Waiheke residents reach breaking point over helicopters

Residents on Auckland's Waiheke Island are reaching breaking point as helicopters take over their once-peaceful skies.

A lobby group wants a pause on new helipads being approved, and the traffic to be regulated.

For some, a helicopter ride to a glitzy vineyard or luxury home is all part of the Waiheke experience.

But for those on the ground it's a different story.

"Oh, it's noisy," one resident said.

"Hate them, hate them, hate them. It's just intrusive, and there's too many of them," said another.

Another resident told Newshub helicopters regularly flew over his house and spooked his dogs.

"We've got billionaires here who think they can just fly in when they like with no flight plan. It's not good, we've got to get rid of them," he said.

Many Waiheke residents moved there for the tranquility. Local board chair Cath Handley says they've reached a tipping point with their tolerance.

"It is a free-for-all," she says.

Waiheke is just 92km2 but is home to 49 helipads and heliports.

That's 41 more than Singapore, which is nearly eight times the size.

"Nowhere, I think you'll find, in the world, are there so many landing places for helicopters in such a small area," says Waiheke resident Kim Whitaker.

He is part of lobby group Quiet Sky Waiheke.

"It's not just a bunch of NIMBY Waiheke residents who want to stop helicopters flying over our houses. We are genuinely facing a potential helicopter problem," he explains.

While noise was the reason the group was set up, Whitaker says it now has a bigger concern.

"None of us want to see a helicopter accident," Whitaker says.

Helicopters are supposed to take off and fly immediately out to sea. Whitaker claims some are flying over the island - and people's houses - instead, are flying too low, or are taking off and landing more often than they're supposed to.

"Inevitably helicopters will be flying on routes that affect the people on the ground," he says.

And there's the carbon cost: a typical winery trip actually takes four flights; helicopters are unlikely to stay on the ground. And they're big gas guzzlers.

"It still seems crazy in this time of climate crisis, declared by both the Government and Auckland Council, that we are still enabling people to use the most expensive and most damaging means of transport," Whitaker says.

Quiet Sky Waiheke and the local community board want more regulation from Auckland Council and the Civil Aviation Authority.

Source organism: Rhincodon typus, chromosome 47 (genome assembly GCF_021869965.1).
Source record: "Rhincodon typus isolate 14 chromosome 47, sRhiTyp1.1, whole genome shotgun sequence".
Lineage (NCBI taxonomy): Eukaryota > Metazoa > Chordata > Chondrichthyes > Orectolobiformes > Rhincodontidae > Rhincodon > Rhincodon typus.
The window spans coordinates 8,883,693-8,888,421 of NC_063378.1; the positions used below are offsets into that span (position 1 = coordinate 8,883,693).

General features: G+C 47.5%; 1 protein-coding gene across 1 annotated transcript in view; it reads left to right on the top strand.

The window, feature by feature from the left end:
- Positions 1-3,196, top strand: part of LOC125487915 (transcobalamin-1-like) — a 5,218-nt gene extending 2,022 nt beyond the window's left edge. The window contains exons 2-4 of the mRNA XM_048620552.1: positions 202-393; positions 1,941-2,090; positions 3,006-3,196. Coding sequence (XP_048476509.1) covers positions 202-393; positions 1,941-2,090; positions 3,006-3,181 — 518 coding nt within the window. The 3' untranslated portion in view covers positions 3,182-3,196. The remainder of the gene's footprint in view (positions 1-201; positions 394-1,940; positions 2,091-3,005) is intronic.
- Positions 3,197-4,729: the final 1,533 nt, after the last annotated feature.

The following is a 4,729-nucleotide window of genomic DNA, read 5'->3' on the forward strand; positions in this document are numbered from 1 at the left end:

Starting with tighter rules for new helipad consents, so all applications are publicly notified.

"It feels to me, because nobody can describe how things are being controlled, that therefore it is out of control," says Handley.

In the last year, one application has been approved, while the new owners of Obsidian Vineyard withdrew theirs when they took over and heard about the public opposition.

Three other bids on the island are still in the works, one of which is right next to the popular Oneroa beach. Handley believes the helicopters could start to put off tourists.

"To have the intrusions of helicopters if you are here to visit and enjoy a quiet day on the beach, I would think that's the opposite of what you've come here for. Why not just go camp at the edge of the airport?" says Handley.

Auckland Council approves permits, but the CAA takes responsibility for the airspace.

The CAA has been asked to declare a Special Use Airspace over Waiheke. This would make transponders and location broadcasting mandatory, to keep helicopters accountable.

"You've got to prove the issue, but you would think seeing as all these flights are being monitored and logged, that the data is there and we don't have to prove it at all," Handley says.

Auckland Council's planning team will present a report containing advice and recommendations to the planning committee at the end of the month.

The CAA can't comment while the Special Use Airspace application is still in play. It couldn't give a timeline, as it's still waiting for answers to some operational questions.

"It really doesn't matter where the fault lies. All I need is some authority to put their hand up and go like 'yeah yeah, we're listening, we're looking, and we're going to do something,'" says Handley.

Waiheke residents continue to fight to save the peace and quiet they moved there for.